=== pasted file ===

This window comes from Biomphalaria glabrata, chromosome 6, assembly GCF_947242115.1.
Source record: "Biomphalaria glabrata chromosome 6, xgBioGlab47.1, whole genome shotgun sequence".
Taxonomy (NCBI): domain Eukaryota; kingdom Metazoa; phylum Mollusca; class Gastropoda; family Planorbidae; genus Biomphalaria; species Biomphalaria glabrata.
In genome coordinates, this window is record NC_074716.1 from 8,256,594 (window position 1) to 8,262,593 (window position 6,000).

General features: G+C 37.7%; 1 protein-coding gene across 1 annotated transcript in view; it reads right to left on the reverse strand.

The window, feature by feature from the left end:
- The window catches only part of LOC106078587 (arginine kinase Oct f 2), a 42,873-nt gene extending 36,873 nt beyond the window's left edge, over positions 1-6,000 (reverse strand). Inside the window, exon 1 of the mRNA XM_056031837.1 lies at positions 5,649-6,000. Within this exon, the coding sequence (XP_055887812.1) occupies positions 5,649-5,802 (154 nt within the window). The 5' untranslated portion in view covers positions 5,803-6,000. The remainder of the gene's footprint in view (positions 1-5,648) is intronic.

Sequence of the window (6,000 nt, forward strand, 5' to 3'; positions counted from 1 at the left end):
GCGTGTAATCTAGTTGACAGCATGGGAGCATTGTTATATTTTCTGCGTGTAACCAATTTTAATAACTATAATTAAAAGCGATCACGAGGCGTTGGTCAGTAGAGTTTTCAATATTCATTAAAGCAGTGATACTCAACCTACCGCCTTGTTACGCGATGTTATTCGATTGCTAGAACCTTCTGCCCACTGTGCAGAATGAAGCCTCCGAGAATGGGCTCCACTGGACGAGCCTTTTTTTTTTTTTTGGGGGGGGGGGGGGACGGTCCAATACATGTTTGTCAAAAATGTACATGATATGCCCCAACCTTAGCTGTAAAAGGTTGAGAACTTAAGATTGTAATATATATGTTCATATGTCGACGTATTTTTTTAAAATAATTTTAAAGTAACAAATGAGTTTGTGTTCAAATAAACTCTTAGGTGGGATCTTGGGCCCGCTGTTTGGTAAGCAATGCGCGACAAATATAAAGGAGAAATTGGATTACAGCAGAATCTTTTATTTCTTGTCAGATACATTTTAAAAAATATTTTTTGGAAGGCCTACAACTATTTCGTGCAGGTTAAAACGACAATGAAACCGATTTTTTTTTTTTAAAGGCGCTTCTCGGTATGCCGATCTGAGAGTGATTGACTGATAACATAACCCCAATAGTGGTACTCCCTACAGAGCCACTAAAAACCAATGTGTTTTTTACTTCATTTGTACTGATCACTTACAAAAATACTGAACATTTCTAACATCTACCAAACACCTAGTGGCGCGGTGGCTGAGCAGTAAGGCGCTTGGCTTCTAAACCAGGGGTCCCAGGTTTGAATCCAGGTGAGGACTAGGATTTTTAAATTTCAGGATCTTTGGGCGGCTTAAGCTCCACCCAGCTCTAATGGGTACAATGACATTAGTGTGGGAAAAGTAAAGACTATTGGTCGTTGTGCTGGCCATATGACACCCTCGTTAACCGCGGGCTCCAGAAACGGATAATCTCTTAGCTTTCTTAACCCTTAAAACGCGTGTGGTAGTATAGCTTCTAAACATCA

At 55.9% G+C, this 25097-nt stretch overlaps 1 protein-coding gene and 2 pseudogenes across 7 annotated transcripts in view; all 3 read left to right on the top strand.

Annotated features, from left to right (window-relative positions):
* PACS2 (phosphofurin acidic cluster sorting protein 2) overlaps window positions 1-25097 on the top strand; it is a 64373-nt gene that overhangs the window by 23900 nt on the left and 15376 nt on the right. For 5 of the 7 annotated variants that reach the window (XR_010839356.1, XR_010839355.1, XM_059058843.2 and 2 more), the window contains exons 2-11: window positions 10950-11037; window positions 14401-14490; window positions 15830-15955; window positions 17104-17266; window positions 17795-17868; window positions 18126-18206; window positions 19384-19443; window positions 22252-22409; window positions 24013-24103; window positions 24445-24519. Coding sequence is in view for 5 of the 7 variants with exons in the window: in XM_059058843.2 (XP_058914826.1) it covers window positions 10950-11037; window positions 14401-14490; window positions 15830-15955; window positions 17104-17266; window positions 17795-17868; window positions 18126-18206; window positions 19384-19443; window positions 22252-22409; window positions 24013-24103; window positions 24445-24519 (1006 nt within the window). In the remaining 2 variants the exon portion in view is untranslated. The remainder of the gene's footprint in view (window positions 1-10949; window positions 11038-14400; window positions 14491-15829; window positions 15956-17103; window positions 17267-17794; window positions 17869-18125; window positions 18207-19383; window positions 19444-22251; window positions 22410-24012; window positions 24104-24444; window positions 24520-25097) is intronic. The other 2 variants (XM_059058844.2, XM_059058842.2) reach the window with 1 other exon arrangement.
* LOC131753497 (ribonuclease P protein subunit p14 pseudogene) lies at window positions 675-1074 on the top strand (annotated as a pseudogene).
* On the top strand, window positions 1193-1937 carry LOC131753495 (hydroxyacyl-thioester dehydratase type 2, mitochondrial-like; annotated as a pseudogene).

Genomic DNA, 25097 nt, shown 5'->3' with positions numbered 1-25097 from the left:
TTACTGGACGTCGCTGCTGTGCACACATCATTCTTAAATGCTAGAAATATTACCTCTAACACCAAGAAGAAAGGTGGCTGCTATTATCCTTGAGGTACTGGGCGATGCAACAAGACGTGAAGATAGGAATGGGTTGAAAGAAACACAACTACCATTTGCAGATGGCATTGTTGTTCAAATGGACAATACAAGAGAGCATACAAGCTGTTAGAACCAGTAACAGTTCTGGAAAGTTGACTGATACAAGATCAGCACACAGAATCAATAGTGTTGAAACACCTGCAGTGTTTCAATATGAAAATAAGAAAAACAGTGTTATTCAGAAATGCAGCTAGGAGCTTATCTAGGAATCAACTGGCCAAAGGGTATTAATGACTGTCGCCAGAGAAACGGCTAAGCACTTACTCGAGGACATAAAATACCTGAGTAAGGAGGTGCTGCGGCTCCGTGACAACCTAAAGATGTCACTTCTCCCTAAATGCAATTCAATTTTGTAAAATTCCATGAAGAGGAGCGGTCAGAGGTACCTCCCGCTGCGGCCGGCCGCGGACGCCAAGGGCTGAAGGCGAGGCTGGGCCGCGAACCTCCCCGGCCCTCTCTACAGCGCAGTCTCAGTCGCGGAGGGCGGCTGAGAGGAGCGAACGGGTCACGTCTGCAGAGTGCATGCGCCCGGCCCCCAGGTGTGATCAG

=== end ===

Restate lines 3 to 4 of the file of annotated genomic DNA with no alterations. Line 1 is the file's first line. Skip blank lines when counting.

Taxonomy (NCBI): domain Eukaryota; kingdom Metazoa; phylum Mollusca; class Gastropoda; family Planorbidae; genus Biomphalaria; species Biomphalaria glabrata.
In genome coordinates, this window is record NC_074716.1 from 8,256,594 (window position 1) to 8,262,593 (window position 6,000).